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Monmouth, IL, United States

For over a century, the origin of eukaryotes has been a topic of intense debate among scientists. Although it has become widely accepted that organelles such as the mitochondria and chloroplasts arose via endosymbiosis, the origin of the eukaryotic nucleus remains enigmatic. Numerous models for the origin of the nucleus have been proposed over the years, many of which use endosymbiosis to explain its existence. Proposals of microbes whose ancestors may have served as either a host or a guest in various endosymbiotic scenarios abound, none of which have been able to sufficiently incorporate the cell biological as well as phylogenetic data which links these organisms to the nucleus. While it is generally agreed that eukaryotic nuclei share more features in common with archaea rather than with bacteria, different studies have identified either one or the other of the two major groups of archaea as potential ancestors, leading to somewhat of a stalemate. This paper seeks to resolve this impasse by presenting evidence that not just one, but a pair of archaea might have served as host to the bacterial ancestor of the mitochondria. This pair may have consisted of ancestors of both Ignicoccus hospitalis as well as its ectosymbiont/ectoparasite 'Nanoarchaeum equitans'. © 2012 Godde; licensee BioMed Central Ltd.

Kleinbaum E.,Purdue University | Kumar A.,Monmouth College | Pfeiffer L.N.,Princeton University | West K.W.,Princeton University | Csathy G.A.,Purdue University
Physical Review Letters | Year: 2015

In the region of the second Landau level several theories predict fractional quantum Hall states with novel topological order. We report the opening of an energy gap at the filling factor ν=3+1/3, firmly establishing the ground state as a fractional quantum Hall state. This and other odd-denominator states unexpectedly break particle-hole symmetry. Specifically, we find that the relative magnitudes of the energy gaps of the ν=3+1/3 and 3+1/5 states from the upper spin branch are reversed when compared to the ν=2+1/3 and 2+1/5 counterpart states in the lower spin branch. Our findings raise the possibility that at least one of the former states is of an unusual topological order. © 2015 American Physical Society.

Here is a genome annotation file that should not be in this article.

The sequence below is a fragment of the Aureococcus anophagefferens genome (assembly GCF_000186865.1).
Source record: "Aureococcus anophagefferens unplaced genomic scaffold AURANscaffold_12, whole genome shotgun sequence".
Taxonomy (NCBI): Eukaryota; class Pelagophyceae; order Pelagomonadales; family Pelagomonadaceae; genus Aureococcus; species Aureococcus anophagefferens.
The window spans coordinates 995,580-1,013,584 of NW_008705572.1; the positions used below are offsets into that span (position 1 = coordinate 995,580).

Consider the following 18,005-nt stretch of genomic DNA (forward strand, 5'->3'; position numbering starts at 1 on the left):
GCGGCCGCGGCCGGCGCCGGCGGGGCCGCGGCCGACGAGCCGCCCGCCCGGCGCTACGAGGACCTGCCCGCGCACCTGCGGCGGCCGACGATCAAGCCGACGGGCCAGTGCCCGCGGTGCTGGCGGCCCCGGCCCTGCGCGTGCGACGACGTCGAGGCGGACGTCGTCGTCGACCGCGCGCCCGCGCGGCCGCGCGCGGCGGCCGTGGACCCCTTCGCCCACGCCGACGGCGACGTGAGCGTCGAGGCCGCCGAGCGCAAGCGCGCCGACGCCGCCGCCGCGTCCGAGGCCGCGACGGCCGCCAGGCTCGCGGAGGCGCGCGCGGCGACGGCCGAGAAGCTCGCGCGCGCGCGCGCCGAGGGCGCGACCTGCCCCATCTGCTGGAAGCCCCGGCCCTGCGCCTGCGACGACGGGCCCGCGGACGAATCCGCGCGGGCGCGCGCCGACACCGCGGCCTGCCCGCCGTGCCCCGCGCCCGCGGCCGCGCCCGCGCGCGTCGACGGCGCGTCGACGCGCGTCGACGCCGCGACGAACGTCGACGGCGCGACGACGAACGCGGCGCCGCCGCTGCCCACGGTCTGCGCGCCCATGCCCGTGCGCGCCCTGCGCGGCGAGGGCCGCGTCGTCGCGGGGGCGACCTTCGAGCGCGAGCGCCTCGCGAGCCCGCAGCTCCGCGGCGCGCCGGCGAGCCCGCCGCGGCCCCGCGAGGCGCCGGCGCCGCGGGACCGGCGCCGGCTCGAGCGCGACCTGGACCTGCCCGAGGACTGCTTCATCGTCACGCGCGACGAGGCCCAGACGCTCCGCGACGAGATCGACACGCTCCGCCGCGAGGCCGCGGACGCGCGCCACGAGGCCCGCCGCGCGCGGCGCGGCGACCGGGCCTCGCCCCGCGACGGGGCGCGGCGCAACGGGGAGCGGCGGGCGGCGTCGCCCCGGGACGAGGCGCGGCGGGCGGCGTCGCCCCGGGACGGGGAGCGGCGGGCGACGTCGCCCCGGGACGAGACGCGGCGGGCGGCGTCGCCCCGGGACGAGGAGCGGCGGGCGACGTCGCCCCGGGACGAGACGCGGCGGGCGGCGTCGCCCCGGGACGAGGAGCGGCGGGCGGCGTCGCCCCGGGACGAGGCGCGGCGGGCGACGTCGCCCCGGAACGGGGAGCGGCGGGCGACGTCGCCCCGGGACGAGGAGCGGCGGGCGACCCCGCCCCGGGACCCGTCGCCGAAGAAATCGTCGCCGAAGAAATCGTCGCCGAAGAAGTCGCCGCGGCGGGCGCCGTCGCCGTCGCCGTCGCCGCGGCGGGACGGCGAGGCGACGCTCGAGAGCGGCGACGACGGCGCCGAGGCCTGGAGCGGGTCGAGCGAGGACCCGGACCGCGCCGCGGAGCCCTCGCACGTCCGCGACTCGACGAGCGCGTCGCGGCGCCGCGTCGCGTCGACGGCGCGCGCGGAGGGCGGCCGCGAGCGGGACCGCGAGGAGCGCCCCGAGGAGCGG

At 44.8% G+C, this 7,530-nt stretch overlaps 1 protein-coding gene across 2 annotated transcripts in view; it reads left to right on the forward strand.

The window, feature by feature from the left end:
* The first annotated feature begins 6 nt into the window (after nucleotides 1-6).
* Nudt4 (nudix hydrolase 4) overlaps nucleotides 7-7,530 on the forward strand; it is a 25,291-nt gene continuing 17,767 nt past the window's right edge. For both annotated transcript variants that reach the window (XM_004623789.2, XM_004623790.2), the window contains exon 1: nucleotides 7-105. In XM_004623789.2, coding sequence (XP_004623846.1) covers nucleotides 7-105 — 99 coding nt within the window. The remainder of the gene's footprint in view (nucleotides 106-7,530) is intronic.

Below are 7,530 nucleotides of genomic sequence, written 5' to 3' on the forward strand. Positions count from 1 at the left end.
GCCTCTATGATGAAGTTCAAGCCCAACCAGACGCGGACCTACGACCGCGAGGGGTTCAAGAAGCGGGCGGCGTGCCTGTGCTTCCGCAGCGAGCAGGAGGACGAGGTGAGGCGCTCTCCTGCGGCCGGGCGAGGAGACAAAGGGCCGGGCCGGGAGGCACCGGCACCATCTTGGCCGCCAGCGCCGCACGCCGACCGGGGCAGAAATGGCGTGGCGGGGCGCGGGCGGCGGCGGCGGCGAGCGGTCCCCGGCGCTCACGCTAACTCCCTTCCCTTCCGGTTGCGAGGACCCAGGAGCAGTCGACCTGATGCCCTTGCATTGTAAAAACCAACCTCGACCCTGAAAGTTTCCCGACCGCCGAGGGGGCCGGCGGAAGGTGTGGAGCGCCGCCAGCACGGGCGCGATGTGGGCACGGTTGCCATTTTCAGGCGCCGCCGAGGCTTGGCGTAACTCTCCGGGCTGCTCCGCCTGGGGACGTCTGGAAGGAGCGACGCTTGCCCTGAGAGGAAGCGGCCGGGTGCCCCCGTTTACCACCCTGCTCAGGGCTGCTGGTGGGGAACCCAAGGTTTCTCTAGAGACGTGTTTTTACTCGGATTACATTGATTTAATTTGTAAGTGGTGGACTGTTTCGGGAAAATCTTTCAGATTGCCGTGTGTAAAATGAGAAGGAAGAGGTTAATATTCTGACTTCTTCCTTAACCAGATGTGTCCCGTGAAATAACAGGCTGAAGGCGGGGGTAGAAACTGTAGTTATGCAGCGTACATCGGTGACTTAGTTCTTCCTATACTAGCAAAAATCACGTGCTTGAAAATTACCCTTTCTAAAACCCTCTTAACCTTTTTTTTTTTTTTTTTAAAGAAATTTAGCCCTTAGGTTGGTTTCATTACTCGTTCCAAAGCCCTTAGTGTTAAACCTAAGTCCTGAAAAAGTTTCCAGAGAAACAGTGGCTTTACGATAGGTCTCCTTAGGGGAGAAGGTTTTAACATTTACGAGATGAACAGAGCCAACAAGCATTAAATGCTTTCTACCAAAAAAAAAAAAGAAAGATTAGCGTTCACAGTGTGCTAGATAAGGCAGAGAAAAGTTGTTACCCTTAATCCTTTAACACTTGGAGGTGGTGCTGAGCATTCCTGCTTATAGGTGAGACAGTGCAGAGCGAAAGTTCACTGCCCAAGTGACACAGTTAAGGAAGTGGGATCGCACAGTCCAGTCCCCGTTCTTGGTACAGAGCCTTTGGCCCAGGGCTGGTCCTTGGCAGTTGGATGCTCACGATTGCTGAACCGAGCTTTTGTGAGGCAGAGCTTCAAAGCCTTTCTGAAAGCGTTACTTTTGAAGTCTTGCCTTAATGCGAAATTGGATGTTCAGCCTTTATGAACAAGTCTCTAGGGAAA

Cramer K.L.,Monmouth College | Vetter R.S.,University of California at Riverside | Vetter R.S.,ISCA Technologies, Inc.
Journal of Medical Entomology | Year: 2014

The medical importance of the brown recluse spider, Loxosceles reclusa Gertsch and Mulaik, is well known, but there is a need for more accurate information about the distribution of the spider in North America. We gathered information via an Internet offer to identify spiders in Illinois and Iowa that were thought to be brown recluses. We also mined brown recluse locality information from other agencies that kept such records. In Iowa, the brown recluse is unknown from its northern counties and rare in southern counties. In Illinois, brown recluse spiders are common in the southern portion of the state and dwindle to almost nonexistence in a transition to the northern counties. Although there were a few finds in the Chicago, IL area and its suburbs, these are surmised to be human-transported specimens and not part of naturally occurring populations. Considering the great human population density and paucity of brown recluses in the Chicago area, medical personnel therein should obtain patient geographic information and be conservative when diagnosing loxoscelism in comparison with southern Illinois, where the spiders are plentiful and bites are more likely. © 2014 Entomological Society of America.